I was sort of nervous about my Wednesday morning customer. It was just one of those funny feelings you get every once in a while that puts you a bit on edge. David had called a week earlier requesting an appointment for a tuning. He had left a message on my machine and was a new customer. I had returned the call that evening and was surprised when I got an answering machine with a message that stated a different last name than the one David had given. The following day David reached me. He said he had recently moved and his Wurlitzer spinet needed tuning. We agreed on a date and he gave me his address. Not a spectacular neighborhood. I decided that I'd take my chances and if things looked bad once I got there, I'd leave. Well, everything was fine. David showed me to the the bedroom. David had just bought the house and was doing major renovations. He was having to store most of his stuff until finished with the work. Just happened that the floors had been finished in this room, thus the odd furniture combo. Whew. I opened up the piano. It looked strangely at odds with itself. A 1960's spinet with a lovely satin black finish. Not a ding. The innards were sparkling clean. Not a bit of dust. The plain wire strings shone and the copper wound bass strings, although dull in color, were bright in tone.

Someone had blued the steel tuning pins recently. The bluing was on the wire coils of the strings.

Then there was the deserted campground...

of a mouse.

He had cleverly raided the gerbil food from a nearby pet and stored it between the ends of the piano keys and the inside of the case.

Then he had pee'd on his stash of food. Eeeeeeeeew.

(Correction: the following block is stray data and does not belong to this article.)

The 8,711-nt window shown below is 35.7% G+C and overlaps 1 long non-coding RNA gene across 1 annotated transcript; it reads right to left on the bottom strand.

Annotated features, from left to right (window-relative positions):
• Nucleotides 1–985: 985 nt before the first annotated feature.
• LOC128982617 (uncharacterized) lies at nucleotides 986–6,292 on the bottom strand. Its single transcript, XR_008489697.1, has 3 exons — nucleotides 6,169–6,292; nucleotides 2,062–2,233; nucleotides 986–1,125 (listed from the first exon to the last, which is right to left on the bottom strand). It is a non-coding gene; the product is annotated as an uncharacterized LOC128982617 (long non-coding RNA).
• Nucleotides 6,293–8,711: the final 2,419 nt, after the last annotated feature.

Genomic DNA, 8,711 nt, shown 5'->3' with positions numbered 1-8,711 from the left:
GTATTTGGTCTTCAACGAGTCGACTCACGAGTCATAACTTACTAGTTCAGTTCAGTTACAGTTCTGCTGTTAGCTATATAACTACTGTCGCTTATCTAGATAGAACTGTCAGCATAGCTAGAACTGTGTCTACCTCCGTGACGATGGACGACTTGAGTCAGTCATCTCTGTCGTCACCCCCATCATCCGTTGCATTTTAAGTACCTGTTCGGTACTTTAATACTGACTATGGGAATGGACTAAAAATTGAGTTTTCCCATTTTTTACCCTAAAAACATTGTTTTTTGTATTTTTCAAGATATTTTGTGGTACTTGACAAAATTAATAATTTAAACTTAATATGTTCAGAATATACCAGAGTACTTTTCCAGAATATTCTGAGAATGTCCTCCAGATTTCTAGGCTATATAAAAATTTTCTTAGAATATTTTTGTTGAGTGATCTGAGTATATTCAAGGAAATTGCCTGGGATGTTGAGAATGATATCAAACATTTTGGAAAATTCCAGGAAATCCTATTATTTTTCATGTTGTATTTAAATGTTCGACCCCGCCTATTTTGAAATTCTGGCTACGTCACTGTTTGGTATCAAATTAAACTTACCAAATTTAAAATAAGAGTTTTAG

Fortunately he had left camp.

The tuning went quickly and easily. Just minded the stench when playing those notes at each extreme of the instrument. I was still puzzled by the odd condition of the piano and asked David a few questions as I was packing up my tools. He estimates that the piano was about ten years old when his parents bought it used from a private party. No dealer involved to clean things up and try to disguise the rusty pins with bluing. None of his answers helped. David took a picture of the old mousie home for his kids and then vacuumed out the gerbil food.


Lanesville is a small community that is part of Gloucester. It sits on the northern tip of the island of Cape Ann. This morning I went to tune the choir practice piano for a church in Lanesville. Don't know where they found this piano. By it's condition, it must have been very eagerly donated. The photograph does it far more justice than it deserves. A beat up, drywall screwed together case, worn hammers, brittle dampers that made crunching noises as they returned to the strings, old Story and Clark spinet. Sticking keys, warped hammer shanks. A pile of little problems and fixes while tuning. And to finish, adjust the pedals as they wouldn't move far enough to work before "bottoming out".


And home to yank up the monster some more. Not nearly so far to yank this time!
It's getting good and I'm smiling.


Here's a short piano related tale from a newspaper clipping that I came across while I was cleaning out my desk. It was Police Notes in the Essex news section of the Gloucester Times several years ago.
A Southern Avenue resident reported a possible break-in at 5:33 p.m. Saturday after he saw a suspicious vehicle on his property and found the door to his office open. Police found the driver of the vehicle, who said he was lost and was trying to find a house where he was scheduled to tune a piano.